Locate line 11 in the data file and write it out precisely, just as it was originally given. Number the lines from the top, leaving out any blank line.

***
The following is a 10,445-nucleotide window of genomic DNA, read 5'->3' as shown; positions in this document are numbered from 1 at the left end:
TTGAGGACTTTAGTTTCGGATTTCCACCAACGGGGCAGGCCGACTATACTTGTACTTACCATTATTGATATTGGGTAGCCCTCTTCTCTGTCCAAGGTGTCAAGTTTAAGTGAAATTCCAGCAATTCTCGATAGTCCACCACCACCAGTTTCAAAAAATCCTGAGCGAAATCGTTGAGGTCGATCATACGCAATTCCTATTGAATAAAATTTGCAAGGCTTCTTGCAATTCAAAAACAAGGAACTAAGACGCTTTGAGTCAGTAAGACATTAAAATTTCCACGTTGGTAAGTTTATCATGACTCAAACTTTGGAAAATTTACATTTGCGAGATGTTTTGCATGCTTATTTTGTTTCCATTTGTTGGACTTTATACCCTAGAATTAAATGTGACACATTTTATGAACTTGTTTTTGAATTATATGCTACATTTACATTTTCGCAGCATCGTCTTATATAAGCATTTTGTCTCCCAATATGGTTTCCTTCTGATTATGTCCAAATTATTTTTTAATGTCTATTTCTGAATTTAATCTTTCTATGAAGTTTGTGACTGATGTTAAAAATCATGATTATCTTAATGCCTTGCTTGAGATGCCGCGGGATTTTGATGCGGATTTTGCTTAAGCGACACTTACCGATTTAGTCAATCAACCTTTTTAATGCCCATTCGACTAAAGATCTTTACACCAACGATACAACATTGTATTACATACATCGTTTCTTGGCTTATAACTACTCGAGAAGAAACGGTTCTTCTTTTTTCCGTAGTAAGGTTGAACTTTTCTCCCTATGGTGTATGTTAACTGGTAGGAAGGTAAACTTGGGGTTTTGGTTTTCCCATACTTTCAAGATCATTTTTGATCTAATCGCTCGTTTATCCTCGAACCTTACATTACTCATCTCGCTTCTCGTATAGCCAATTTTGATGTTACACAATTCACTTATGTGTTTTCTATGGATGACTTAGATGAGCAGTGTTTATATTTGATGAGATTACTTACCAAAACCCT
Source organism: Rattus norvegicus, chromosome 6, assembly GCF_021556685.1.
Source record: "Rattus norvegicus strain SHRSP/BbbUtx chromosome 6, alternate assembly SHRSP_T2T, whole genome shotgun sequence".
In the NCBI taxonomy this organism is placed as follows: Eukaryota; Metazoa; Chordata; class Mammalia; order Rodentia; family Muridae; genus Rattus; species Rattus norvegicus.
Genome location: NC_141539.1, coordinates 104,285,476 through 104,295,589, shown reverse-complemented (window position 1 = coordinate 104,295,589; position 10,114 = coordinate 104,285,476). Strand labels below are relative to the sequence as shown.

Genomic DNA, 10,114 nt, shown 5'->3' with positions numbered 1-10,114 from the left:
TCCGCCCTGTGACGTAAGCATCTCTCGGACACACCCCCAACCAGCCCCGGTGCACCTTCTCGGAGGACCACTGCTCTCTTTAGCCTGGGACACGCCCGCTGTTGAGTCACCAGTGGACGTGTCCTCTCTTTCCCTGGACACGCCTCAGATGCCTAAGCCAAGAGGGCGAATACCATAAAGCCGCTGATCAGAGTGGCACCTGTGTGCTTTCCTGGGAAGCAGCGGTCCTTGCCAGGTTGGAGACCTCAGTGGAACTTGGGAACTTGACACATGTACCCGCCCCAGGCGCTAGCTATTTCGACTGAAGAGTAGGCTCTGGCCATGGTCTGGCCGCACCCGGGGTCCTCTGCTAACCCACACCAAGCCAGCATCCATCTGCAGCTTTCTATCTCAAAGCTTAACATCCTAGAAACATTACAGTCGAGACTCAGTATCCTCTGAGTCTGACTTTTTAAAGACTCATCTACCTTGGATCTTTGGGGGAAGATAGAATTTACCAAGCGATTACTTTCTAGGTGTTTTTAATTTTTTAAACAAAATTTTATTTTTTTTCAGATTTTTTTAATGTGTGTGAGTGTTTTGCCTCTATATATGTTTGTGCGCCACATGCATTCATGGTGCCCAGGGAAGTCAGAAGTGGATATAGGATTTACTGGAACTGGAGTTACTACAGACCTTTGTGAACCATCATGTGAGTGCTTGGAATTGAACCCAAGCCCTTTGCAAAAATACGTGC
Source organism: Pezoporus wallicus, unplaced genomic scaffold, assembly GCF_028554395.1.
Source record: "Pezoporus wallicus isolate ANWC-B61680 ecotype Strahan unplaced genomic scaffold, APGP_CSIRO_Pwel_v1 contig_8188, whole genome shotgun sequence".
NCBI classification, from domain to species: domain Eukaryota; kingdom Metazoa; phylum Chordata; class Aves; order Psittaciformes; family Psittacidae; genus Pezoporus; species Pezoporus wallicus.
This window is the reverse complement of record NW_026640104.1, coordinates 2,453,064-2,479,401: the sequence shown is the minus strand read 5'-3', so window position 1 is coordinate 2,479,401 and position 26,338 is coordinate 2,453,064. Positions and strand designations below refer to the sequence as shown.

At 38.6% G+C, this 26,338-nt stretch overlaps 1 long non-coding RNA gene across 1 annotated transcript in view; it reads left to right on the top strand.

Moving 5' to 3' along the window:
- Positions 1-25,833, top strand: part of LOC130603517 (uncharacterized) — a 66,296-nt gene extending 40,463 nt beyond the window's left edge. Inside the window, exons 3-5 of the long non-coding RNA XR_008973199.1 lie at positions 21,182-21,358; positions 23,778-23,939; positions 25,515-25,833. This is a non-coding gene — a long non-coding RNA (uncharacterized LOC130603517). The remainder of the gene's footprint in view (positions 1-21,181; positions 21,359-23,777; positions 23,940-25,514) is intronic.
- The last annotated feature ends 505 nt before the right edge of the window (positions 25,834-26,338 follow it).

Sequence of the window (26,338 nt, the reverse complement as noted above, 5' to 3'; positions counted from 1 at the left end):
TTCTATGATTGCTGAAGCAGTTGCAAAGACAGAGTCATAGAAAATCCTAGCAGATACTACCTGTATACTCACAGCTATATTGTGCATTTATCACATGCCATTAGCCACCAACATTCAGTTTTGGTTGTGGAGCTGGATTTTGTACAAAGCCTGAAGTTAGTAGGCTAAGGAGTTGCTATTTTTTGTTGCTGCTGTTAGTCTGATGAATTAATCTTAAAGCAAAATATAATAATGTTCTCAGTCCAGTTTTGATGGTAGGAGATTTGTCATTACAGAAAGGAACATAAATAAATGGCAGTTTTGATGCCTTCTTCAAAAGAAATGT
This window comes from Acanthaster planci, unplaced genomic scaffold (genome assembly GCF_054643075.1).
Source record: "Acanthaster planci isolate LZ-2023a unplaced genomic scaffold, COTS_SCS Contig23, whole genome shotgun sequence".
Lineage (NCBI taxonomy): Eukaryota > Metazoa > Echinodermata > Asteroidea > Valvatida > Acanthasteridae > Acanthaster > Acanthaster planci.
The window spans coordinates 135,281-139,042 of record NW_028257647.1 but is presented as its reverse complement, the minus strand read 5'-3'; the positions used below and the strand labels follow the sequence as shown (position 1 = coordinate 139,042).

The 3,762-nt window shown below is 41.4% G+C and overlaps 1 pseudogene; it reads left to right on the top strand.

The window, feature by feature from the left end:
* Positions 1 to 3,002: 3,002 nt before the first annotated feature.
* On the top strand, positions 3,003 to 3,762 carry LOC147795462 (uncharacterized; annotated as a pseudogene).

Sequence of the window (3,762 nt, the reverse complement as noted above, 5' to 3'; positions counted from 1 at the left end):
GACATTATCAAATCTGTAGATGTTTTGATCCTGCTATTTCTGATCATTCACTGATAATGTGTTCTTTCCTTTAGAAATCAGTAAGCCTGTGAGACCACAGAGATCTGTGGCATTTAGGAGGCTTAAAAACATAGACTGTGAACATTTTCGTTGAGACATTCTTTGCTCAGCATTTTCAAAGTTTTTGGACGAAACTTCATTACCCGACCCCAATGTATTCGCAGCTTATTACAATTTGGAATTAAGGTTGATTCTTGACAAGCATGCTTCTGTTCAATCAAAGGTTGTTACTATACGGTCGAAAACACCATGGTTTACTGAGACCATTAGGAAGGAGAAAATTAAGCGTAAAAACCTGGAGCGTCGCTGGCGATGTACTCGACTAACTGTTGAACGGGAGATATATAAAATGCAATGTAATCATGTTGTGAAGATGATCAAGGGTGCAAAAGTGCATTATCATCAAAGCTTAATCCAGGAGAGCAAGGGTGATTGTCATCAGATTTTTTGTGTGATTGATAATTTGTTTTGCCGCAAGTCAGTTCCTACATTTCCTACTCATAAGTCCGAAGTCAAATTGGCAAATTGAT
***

NCBI classification, from domain to species: domain Eukaryota; kingdom Metazoa; phylum Chordata; class Aves; order Psittaciformes; family Psittacidae; genus Pezoporus; species Pezoporus wallicus.